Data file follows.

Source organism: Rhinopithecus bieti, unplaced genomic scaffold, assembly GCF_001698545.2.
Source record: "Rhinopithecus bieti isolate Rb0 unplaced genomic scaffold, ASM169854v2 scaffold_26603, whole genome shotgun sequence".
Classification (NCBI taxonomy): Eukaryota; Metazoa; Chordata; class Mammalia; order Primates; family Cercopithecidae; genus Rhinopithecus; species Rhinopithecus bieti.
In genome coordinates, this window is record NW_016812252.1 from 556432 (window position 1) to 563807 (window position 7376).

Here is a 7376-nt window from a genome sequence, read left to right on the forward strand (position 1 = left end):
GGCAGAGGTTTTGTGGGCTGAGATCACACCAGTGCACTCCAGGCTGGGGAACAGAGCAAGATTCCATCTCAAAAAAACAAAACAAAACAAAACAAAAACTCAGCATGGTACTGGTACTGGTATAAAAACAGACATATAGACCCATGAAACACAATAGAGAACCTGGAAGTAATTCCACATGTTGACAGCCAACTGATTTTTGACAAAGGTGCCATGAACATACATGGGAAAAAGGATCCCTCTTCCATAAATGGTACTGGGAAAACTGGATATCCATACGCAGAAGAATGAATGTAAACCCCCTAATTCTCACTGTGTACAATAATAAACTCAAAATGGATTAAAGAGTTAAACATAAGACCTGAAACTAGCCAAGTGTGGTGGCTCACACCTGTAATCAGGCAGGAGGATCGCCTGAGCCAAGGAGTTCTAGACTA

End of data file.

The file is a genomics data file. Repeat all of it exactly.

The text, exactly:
Source organism: Rhinopithecus bieti, unplaced genomic scaffold, assembly GCF_001698545.2.
Source record: "Rhinopithecus bieti isolate Rb0 unplaced genomic scaffold, ASM169854v2 scaffold_26603, whole genome shotgun sequence".
Classification (NCBI taxonomy): Eukaryota; Metazoa; Chordata; class Mammalia; order Primates; family Cercopithecidae; genus Rhinopithecus; species Rhinopithecus bieti.
In genome coordinates, this window is record NW_016812252.1 from 556432 (window position 1) to 563807 (window position 7376).

Here is a 7376-nt window from a genome sequence, read left to right on the forward strand (position 1 = left end):
GGCAGAGGTTTTGTGGGCTGAGATCACACCAGTGCACTCCAGGCTGGGGAACAGAGCAAGATTCCATCTCAAAAAAACAAAACAAAACAAAACAAAAACTCAGCATGGTACTGGTACTGGTATAAAAACAGACATATAGACCCATGAAACACAATAGAGAACCTGGAAGTAATTCCACATGTTGACAGCCAACTGATTTTTGACAAAGGTGCCATGAACATACATGGGAAAAAGGATCCCTCTTCCATAAATGGTACTGGGAAAACTGGATATCCATACGCAGAAGAATGAATGTAAACCCCCTAATTCTCACTGTGTACAATAATAAACTCAAAATGGATTAAAGAGTTAAACATAAGACCTGAAACTAGCCAAGTGTGGTGGCTCACACCTGTAATCAGGCAGGAGGATCGCCTGAGCCAAGGAGTTCTAGACTA